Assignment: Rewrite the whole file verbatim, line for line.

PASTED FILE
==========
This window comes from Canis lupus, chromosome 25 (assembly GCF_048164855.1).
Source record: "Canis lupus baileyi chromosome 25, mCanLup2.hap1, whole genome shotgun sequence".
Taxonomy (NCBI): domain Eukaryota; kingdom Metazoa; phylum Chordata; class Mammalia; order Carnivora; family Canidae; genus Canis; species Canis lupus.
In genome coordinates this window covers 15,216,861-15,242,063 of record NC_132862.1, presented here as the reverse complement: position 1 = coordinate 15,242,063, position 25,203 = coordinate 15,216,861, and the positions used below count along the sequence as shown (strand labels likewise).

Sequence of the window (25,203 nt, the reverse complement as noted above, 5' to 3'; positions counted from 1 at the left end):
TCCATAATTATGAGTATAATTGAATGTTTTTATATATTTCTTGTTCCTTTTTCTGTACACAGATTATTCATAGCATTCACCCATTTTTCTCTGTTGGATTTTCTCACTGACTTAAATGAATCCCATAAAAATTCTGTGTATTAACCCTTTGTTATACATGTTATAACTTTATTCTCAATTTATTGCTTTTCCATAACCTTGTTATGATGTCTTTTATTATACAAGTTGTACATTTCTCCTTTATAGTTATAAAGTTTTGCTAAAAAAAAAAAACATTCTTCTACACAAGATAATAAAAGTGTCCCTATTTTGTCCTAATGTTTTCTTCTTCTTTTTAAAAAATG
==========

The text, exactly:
This window comes from Canis lupus, chromosome 25 (assembly GCF_048164855.1).
Source record: "Canis lupus baileyi chromosome 25, mCanLup2.hap1, whole genome shotgun sequence".
Taxonomy (NCBI): domain Eukaryota; kingdom Metazoa; phylum Chordata; class Mammalia; order Carnivora; family Canidae; genus Canis; species Canis lupus.
In genome coordinates this window covers 15,216,861-15,242,063 of record NC_132862.1, presented here as the reverse complement: position 1 = coordinate 15,242,063, position 25,203 = coordinate 15,216,861, and the positions used below count along the sequence as shown (strand labels likewise).

Sequence of the window (25,203 nt, the reverse complement as noted above, 5' to 3'; positions counted from 1 at the left end):
TCCATAATTATGAGTATAATTGAATGTTTTTATATATTTCTTGTTCCTTTTTCTGTACACAGATTATTCATAGCATTCACCCATTTTTCTCTGTTGGATTTTCTCACTGACTTAAATGAATCCCATAAAAATTCTGTGTATTAACCCTTTGTTATACATGTTATAACTTTATTCTCAATTTATTGCTTTTCCATAACCTTGTTATGATGTCTTTTATTATACAAGTTGTACATTTCTCCTTTATAGTTATAAAGTTTTGCTAAAAAAAAAAAACATTCTTCTACACAAGATAATAAAAGTGTCCCTATTTTGTCCTAATGTTTTCTTCTTCTTTTTAAAAAATG